By Dr. Aldo R. Pucci, President
Beware of cognitive-behavioral therapy (CBT). Now, you might wonder why the National Association of Cognitive-Behavioral Therapists would make such a provocative, seemingly self-defeating statement.
Cognitive-behavioral therapy does not exist as a distinct therapeutic technique, such as there is no such thing as “medicine”. If you were to tell someone that you are taking medicine, they likely would ask you, “which one”. The word “medicine” in that regard refers to a category of substances typically thought to produce some positive chance in one’s health. But you cannot take medicine itself, because medicine does not exist.
Similarly, cognitive-behavioral therapy is only a label for a category of counseling or psychotherapy approaches with some similarities. Included in this category of therapies are: Rational Emotive Behavior Therapy (REBT), Rational Behavior Therapy (RBT), Rational Living Therapy (RLT), and Cognitive Therapy (CT).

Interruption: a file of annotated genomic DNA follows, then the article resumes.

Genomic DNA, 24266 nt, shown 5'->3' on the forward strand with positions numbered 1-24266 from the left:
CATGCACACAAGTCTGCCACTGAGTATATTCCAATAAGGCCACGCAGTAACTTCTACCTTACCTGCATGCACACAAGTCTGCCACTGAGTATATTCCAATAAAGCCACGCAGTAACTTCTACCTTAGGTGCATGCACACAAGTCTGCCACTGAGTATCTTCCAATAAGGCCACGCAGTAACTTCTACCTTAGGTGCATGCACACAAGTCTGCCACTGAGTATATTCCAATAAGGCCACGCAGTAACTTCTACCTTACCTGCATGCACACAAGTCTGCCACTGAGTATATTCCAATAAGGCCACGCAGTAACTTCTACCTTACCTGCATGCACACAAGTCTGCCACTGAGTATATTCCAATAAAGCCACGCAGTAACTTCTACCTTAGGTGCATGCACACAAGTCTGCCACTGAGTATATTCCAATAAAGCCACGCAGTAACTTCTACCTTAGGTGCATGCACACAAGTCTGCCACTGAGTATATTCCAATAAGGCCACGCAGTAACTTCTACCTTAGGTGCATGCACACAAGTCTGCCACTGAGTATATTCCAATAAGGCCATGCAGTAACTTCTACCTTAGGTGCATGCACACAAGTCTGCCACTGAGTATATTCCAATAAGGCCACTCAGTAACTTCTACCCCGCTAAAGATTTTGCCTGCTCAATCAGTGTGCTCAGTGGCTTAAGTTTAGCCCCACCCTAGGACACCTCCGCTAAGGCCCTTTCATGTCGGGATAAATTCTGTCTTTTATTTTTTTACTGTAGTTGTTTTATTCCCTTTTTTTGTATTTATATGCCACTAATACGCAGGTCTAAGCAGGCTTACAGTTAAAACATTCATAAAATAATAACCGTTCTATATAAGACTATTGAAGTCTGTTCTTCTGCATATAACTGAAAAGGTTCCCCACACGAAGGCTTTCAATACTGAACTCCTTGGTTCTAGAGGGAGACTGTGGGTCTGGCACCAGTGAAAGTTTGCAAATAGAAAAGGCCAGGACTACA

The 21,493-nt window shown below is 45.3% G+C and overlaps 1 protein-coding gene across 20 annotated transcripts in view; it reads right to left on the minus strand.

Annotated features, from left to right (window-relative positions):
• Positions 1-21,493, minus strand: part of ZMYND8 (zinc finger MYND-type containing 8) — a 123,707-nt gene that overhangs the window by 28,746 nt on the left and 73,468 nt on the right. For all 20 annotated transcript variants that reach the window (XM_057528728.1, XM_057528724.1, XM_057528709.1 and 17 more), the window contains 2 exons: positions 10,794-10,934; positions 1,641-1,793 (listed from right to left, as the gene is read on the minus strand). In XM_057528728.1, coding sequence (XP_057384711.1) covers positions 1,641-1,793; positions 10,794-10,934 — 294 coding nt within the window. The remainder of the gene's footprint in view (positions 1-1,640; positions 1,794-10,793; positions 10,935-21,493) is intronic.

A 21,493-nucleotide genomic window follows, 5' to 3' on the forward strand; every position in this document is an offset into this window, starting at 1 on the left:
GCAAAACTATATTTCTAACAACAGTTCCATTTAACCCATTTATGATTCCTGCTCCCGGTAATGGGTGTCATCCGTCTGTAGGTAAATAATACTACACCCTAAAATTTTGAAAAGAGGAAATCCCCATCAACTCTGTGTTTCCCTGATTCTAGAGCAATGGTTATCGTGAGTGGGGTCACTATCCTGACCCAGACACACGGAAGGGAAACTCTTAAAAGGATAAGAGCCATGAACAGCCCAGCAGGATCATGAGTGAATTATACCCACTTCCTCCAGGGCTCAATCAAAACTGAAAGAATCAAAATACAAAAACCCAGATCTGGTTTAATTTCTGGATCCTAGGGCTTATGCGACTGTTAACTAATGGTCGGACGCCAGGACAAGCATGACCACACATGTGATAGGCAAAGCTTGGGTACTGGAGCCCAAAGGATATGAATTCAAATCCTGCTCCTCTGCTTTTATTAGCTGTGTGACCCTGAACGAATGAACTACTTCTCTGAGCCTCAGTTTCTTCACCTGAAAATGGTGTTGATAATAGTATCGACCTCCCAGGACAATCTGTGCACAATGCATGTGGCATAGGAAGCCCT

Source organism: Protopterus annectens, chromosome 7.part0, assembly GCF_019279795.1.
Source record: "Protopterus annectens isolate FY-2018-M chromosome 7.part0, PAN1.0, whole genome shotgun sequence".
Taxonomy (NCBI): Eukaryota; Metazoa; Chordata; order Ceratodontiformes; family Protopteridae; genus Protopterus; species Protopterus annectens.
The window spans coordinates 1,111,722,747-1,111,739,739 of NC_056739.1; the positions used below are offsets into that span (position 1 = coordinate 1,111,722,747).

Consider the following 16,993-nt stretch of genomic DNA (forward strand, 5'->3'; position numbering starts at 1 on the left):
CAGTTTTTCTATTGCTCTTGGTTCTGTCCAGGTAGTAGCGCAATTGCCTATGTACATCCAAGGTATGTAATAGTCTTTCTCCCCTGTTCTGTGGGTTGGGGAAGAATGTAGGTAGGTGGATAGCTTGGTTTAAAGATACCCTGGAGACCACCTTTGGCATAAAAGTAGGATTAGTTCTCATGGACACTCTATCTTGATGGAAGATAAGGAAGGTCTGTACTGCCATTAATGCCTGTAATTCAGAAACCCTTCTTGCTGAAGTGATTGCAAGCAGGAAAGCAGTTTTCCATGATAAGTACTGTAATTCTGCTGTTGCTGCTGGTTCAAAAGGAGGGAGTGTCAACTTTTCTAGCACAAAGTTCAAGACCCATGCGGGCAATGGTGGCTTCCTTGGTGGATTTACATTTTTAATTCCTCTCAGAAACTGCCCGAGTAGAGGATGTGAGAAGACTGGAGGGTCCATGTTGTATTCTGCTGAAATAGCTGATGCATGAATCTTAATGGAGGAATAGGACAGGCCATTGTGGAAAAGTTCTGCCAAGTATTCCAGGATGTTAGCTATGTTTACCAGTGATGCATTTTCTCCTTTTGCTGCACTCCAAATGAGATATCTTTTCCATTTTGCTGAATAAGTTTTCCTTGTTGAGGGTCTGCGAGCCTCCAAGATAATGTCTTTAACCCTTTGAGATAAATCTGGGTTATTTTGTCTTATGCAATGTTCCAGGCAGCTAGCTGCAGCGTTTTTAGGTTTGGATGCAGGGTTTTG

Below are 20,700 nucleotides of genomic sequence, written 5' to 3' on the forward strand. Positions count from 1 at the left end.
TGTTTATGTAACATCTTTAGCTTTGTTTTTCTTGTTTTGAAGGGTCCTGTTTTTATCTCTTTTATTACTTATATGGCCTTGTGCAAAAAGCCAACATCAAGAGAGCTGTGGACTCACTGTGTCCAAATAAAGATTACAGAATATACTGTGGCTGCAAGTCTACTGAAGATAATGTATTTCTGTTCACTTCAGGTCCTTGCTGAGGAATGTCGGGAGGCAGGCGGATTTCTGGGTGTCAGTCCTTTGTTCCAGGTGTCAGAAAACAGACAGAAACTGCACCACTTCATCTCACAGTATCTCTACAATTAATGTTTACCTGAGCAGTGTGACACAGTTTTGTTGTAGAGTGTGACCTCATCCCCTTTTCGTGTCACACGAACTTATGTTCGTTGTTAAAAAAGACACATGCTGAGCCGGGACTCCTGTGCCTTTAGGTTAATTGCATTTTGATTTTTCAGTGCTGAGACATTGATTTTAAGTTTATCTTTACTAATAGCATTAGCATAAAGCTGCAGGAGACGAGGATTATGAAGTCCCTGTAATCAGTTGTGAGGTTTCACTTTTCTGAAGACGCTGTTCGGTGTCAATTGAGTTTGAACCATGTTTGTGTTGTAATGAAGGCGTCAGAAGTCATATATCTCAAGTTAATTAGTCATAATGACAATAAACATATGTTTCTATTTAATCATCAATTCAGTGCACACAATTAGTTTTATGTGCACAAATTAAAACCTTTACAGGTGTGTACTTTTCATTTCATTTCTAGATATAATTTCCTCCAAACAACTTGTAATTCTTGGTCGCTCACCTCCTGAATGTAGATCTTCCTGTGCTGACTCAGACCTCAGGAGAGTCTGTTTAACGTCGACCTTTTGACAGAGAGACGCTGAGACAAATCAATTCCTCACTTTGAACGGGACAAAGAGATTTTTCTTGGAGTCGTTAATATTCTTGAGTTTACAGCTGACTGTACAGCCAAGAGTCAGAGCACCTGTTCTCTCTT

After reading this simple article, you now understand something that many mental health professionals do not. Unfortunately, because they do not understand this, they BELIEVE that they are practicing “CBT” when in fact they are not.
When seeking the services of someone who claims to practice “cognitive-behavioral therapy,” be sure to ask him or her, “what approach to cognitive-behavioral therapy to you utilize?” If they cannot tell you, consider the possibility that they might not be very knowledgeable of the approach.